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Curtis Jampijinpa Fry / Emu Dreaming

30cm x 30cm Acrylic on Canvas, Stretched Ready to Hang

SKU: 49-13

$195.00

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SKU: 49-13 Category:

Product Description

Artwork is accompanied by Warlukurlangu Artists (Yuendumu) Art Centre Certificate of Authenticity/Provenance

 Curtis Jampijinpa Fry was born in Yuendumu in 1964. His parents passed away when he was young. The late senior artist and lawman Shorty Jangala Robertson ‘brought him up’ and his sister Helen Nampijinpa Robertson and Thomas Jangala Rice are his family now. They are well-known artists working with Warlukurlangu Artists. Curtis attended the local Yuendumu school.

After leaving school Curtis joined a band and later joined the Broadcasting team for PAW Media, one of eight remote Indigenous Media Organisations in Australia. Curtis is a legendary musician and long-time broadcaster at PAW. His daily Curtis Fry Show has a loyal fan base and showcases local Yapa music including classics from Curtis “Spunky Monkey” Fry himself. Curtis is a unique radio talent. He has undertaken media training in Darwin as well as locally. He can be seen in action on the PAW Radio recruitment video of 2011.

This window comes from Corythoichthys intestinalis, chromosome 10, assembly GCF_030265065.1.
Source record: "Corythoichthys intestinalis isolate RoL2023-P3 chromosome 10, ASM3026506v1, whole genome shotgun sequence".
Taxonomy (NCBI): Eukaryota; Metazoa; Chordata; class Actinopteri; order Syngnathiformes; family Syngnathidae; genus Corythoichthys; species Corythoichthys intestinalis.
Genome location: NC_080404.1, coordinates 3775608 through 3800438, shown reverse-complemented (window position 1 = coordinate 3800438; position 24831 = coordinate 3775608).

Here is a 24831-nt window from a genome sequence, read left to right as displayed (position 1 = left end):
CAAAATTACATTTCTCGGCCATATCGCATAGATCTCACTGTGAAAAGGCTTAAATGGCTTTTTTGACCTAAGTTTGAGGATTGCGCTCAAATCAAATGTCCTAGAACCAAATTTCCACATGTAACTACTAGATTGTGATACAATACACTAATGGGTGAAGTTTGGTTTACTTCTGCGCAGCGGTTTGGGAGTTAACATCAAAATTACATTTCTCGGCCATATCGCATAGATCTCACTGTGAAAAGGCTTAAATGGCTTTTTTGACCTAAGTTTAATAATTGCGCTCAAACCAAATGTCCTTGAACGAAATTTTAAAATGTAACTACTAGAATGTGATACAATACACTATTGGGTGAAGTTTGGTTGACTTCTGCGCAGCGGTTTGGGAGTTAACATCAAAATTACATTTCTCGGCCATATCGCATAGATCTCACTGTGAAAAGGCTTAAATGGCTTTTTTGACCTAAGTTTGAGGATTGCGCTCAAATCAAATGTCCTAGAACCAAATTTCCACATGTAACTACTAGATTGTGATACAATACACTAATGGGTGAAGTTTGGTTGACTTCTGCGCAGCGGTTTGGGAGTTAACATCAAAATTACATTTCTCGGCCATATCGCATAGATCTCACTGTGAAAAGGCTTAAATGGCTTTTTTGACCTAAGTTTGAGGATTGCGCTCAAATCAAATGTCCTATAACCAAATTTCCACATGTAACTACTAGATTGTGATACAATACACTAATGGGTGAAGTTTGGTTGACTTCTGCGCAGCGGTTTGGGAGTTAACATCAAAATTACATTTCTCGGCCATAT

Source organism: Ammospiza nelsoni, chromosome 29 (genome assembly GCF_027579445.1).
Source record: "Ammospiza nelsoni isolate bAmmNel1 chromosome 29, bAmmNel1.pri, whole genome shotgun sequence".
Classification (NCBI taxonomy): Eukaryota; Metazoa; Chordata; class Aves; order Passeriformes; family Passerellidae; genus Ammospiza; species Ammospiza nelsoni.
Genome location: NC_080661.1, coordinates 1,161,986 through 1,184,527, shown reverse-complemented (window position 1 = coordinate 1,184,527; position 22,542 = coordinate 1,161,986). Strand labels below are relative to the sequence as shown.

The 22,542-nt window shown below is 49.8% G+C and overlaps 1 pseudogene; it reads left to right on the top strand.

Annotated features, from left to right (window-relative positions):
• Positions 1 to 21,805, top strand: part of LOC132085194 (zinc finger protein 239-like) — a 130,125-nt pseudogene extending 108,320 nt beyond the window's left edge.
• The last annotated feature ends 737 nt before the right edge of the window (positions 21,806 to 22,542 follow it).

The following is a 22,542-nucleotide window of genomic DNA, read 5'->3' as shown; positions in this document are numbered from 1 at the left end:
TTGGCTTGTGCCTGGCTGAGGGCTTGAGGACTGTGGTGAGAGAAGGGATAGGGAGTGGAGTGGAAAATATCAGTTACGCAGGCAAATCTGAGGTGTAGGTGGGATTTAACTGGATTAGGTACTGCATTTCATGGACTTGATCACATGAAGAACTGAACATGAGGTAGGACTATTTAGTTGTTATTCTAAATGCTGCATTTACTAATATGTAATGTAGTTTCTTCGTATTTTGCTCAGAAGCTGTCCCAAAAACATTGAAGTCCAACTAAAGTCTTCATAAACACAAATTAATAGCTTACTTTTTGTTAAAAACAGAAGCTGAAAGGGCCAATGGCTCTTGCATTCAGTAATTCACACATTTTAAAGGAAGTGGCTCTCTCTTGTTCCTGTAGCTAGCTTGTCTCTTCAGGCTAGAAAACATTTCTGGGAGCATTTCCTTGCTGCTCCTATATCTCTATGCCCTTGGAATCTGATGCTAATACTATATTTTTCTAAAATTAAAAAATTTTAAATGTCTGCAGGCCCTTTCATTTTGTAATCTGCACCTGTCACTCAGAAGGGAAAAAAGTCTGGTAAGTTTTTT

Curtis has been painting with Warlukurlangu Artists since 2002. He paints his father’s Jukurrpa stories, stories which relate directly to his land, its features and the plants and animals that inhabit it. These stories were passed down to him by his father and his father’s father before them for millennia. Curtis uses traditional designs and icons with an unrestricted palette to develop a modern interpretation of his traditional culture.

This particular site of the Emu Dreaming is at Ngarlikurlangu, north of Yuendumu. The emu travelled to the rockhole at Ngarlikurlangu to find water. This Dreaming (Jukurrpa) story belongs to Jangala / Jampijinpa men and Nangala / Nampijinpa women. In contemporary Warlpiri paintings traditional iconography is used to represent the Dreaming, associated sites and other elements. Emus are usually represented by their footprints, arrow-like shapes that show them walking around Ngarlikurlangu eating ‘yakajirri’ (bush raisin). In the time of the Dreaming there was a fight at Ngarlikiurlangu between an emu ancestor and Wardilyka (Australian bustard) ancestor over sharing the bush raisin. There is also a dance for this Dreaming that is performed during initiation ceremonies.

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